Based on the novel by Koji Suzuki (and remade in 2002), "Ringu" brings urban legend to terrifying life. As the story goes, a nightmarish, abstract video tells its viewers (mostly teenagers) that they are going to die within a week and, later, a ringing phone verifies the terror. In hopes of unearthing the truth behind the bizarre deaths, an investigator watches the tape...and signs start to point to the idea that she
The anamorphically enhanced 1.85:1 DVD exhibits a dark picture that complements the eerie storytelling with slightly low contrast and cold hues. Colors can be nicely saturated, with natural balance and accurate fleshtones, though blacks lack true depth at times. Otherwise, the picture has a desaturated, gray appearance. Images are generally sharp and detailed, though some scenes are wanting in finer definition. There are a few occasions when edge enhancement can be noticed, and there is some minor pixelization. Some film grain is inherent in the source element. (Suzanne Hodges)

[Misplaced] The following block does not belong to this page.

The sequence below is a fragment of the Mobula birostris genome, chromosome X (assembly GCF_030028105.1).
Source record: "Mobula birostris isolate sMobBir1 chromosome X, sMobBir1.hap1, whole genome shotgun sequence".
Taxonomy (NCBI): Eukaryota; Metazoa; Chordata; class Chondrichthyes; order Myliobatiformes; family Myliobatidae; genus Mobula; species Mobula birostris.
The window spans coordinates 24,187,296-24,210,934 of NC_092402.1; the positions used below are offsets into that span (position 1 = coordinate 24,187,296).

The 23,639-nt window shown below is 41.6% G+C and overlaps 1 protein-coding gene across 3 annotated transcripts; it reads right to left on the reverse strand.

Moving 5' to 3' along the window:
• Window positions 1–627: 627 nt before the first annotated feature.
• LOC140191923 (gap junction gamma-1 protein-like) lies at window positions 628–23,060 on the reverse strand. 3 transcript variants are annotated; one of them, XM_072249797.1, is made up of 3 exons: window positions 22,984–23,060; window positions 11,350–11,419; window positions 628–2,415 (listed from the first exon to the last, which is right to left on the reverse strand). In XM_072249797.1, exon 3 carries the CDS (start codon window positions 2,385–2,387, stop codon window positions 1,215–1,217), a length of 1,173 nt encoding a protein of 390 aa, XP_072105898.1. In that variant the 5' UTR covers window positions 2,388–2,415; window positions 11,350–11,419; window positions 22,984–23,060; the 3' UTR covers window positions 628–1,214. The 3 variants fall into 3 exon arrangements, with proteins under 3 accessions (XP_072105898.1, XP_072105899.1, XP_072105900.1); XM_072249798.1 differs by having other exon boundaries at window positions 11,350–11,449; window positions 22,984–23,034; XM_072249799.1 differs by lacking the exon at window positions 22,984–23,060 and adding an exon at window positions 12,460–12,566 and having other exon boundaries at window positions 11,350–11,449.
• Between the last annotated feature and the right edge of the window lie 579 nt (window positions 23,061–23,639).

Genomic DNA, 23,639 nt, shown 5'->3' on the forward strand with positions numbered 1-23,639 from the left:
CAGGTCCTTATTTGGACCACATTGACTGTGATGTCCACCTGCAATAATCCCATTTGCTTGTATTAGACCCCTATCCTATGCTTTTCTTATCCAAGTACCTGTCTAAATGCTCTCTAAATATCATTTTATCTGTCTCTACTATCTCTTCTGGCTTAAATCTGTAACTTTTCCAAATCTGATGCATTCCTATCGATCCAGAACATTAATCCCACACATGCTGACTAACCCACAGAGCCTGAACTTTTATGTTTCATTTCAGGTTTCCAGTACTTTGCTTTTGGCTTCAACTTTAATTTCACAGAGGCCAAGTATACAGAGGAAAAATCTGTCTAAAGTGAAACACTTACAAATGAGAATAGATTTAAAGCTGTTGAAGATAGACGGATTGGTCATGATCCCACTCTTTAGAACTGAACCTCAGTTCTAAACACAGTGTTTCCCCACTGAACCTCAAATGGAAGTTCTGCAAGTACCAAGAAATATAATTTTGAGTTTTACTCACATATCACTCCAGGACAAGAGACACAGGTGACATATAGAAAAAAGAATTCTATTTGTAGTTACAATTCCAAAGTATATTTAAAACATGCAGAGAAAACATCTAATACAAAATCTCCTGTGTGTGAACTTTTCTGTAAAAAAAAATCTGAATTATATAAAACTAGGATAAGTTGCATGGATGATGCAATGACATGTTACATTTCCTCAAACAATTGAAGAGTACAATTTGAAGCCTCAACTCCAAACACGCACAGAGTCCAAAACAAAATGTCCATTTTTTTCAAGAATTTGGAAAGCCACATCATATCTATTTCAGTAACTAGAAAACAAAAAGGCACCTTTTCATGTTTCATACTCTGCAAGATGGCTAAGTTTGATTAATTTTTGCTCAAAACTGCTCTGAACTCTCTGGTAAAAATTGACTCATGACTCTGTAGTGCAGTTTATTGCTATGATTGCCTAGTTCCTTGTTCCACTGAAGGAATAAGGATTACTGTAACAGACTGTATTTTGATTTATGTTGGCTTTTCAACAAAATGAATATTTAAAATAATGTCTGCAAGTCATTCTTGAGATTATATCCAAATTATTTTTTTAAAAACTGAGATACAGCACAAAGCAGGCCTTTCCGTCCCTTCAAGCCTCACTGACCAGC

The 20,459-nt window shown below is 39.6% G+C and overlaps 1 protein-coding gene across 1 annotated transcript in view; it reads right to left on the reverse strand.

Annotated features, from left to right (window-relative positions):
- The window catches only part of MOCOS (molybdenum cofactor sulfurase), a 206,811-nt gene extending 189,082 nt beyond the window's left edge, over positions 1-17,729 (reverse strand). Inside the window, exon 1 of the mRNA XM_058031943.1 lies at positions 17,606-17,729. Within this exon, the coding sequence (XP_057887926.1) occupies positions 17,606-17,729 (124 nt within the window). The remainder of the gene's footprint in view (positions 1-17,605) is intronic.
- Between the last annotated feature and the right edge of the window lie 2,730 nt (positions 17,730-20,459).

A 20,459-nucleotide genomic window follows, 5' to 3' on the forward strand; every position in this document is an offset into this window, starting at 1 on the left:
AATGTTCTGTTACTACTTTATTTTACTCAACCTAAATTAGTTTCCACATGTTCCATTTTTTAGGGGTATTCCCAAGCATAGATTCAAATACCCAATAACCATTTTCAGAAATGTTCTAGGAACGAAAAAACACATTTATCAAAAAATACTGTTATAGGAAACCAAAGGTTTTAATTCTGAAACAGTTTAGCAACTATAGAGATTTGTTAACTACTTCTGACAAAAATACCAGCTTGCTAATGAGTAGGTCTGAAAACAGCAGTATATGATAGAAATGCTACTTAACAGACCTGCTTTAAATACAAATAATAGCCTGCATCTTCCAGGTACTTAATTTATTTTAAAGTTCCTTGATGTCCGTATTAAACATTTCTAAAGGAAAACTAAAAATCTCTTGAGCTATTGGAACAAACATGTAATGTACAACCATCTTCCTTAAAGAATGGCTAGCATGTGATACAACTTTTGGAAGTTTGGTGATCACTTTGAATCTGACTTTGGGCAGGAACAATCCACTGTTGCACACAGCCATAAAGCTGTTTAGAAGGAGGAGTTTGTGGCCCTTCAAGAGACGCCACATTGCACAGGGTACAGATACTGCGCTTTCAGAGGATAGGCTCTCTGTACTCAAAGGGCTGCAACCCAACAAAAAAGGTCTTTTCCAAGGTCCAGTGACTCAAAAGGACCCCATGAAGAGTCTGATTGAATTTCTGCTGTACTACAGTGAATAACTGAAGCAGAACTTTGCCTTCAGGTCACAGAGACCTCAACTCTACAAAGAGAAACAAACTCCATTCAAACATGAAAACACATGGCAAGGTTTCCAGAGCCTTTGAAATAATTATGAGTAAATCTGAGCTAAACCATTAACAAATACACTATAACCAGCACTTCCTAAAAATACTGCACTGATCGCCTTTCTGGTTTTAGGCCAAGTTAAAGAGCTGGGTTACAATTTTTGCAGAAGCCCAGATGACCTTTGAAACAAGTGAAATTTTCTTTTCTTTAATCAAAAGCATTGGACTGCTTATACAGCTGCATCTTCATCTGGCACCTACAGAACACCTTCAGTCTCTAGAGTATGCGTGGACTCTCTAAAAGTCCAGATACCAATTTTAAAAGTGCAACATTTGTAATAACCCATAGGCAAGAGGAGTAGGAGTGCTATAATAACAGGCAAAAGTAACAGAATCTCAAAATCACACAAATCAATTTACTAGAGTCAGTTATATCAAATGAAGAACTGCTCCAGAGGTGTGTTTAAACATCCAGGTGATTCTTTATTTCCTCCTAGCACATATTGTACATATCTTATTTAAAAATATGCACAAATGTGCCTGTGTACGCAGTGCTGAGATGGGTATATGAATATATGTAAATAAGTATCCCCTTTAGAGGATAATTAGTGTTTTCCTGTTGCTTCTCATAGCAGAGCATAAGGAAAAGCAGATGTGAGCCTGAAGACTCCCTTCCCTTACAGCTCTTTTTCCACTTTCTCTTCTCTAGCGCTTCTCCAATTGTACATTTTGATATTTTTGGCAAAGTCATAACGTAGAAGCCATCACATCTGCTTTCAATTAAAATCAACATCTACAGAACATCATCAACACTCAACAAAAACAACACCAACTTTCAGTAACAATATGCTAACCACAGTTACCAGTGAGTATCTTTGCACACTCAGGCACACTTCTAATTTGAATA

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I read it because I need it! For an avid audio/video enthusiast such as myself, Widescreen Review literally blows away the competition in terms of technical expertise and professional journalism when covering the world of cinema. Whether it is for the home or the local movie theatre, the magazine's articles are the most complete from my experience. This is particularly evident with topics that are covered over multiple issues. Instead of what could be a brief overview, there appears to be a journalistic determination to “do it right or don't do it at all” attitude from the very beginning. There are three key factors that I believe contribute to this achievement. One is the amount of research you do, and you do it with a resolve to touch as many bases as possible. Two is the amount of preparation that goes into each article or review, which most readers only get to read the tip of the iceberg as a finely polished product. Finally, your passion for the field you cover is as great or greater than that of your readers.